Salt Creep

Forecast salt creep to avoid stuck pipe and other hazards

In the geological time frame salt, owing to its plastic nature, can move extensively within the subsurface creating diapirs and walls. While these structures generate significant traps for hydrocarbons they also present a number of drilling problems. A salt intrusion locally distorts the stress field making wellbore stability impossible to predict using conventional geomechanical models.

Not all salts behave in the same way. Simple salts, such as halite, remain relatively stable during drilling. Complex salts, particularly tachyhydrite, can creep and close around a drillstring very rapidly. Schlumberger has many years of experience in identifying these complex salt types, modeling the complex formation stresses that some salts create and predicting wellbore stability.

Salt modifies the surrounding formation behavior

The disruption to the formations adjacent to salt diapirs gives rise to a number of other stability problems including rubble and fractured zones, reduced fracture gradients, and faulting. Schlumberger experts have extensive operational knowledge of integrating geomechanics into drilling plans to drill through and around salt, avoiding wellbore instability. It is essential to have a contingency plan in case a problem arises with the original well plan when drilling in and around salt.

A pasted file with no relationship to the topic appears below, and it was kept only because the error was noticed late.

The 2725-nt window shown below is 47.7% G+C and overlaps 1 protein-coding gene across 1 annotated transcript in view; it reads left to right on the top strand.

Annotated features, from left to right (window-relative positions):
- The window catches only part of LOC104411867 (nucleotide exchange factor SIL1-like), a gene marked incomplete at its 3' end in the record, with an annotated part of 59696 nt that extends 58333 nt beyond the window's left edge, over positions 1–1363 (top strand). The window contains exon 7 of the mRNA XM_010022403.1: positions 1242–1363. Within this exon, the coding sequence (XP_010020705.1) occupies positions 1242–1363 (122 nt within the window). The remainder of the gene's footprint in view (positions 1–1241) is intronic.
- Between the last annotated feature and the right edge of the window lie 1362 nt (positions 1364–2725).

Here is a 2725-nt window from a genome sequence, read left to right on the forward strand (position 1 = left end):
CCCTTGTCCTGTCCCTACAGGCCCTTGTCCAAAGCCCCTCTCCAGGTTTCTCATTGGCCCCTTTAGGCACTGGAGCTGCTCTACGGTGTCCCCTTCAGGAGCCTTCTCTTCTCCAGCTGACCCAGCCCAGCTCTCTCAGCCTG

Data from logging-while-drilling tools (LWD) are used to help identify hazards in the salt section. Important measurements include EcoScope spectroscopy to determine salt composition and seismic-while-drilling measurements that can be used to correlate with existing seismic data to help update geomechanics models and plan salt exit. In addition, resistivity, and sonic-while-drilling for pore pressure modeling, together with formation-pressure-while-drilling provide a measurement of pore pressure immediately above the salt body.

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Potential Drilling Hazards In and Around Salt

Salt Creep
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